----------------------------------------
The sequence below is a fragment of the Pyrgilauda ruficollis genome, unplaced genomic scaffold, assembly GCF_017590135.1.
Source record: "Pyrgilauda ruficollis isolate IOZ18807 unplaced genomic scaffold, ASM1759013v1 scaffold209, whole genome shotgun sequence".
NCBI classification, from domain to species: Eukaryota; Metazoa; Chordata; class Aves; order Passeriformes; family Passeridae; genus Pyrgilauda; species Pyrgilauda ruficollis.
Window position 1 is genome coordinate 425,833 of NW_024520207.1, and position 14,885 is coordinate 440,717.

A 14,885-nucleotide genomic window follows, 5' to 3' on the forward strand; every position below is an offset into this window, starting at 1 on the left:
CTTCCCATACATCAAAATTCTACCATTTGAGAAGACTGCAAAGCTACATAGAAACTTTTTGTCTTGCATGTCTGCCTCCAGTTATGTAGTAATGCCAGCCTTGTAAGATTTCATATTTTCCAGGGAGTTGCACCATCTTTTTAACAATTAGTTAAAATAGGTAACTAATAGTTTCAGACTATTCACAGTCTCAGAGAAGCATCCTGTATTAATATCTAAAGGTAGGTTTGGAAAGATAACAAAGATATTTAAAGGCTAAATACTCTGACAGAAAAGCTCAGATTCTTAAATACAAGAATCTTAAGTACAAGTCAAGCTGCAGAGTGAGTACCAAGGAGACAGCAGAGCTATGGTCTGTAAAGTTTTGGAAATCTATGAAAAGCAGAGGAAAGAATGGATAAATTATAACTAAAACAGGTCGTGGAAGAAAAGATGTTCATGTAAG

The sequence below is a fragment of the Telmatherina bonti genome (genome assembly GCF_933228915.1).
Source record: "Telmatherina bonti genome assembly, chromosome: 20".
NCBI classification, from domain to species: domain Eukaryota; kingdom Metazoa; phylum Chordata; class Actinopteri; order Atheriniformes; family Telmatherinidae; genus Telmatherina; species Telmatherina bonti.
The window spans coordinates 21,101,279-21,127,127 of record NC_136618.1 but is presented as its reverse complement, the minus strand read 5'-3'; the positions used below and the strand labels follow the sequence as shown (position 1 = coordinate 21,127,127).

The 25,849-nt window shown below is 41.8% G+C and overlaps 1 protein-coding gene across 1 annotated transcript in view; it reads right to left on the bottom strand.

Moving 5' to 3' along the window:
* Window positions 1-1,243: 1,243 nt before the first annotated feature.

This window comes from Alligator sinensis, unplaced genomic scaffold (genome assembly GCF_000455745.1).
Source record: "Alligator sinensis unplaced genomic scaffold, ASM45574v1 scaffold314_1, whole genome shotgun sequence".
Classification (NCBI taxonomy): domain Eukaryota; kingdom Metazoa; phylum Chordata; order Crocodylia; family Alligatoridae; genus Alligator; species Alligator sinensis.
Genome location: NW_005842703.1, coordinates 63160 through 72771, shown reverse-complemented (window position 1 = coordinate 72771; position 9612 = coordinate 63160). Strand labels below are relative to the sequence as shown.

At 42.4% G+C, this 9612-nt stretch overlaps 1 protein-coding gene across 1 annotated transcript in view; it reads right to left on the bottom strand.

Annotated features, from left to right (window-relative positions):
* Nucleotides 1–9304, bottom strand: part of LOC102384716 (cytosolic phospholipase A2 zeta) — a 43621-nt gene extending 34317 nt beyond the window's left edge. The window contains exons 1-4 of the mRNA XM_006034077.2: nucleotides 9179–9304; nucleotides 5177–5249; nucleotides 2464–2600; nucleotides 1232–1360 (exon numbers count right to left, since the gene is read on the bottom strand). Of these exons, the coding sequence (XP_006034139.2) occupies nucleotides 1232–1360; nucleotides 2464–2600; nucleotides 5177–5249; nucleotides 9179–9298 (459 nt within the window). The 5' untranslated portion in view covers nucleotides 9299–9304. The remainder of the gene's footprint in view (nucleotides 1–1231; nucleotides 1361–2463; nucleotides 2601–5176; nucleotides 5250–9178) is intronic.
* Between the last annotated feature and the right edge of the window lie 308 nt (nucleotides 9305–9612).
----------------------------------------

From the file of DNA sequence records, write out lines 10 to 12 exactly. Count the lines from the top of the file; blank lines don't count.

The window spans coordinates 21,101,279-21,127,127 of record NC_136618.1 but is presented as its reverse complement, the minus strand read 5'-3'; the positions used below and the strand labels follow the sequence as shown (position 1 = coordinate 21,127,127).

The 25,849-nt window shown below is 41.8% G+C and overlaps 1 protein-coding gene across 1 annotated transcript in view; it reads right to left on the bottom strand.

Moving 5' to 3' along the window: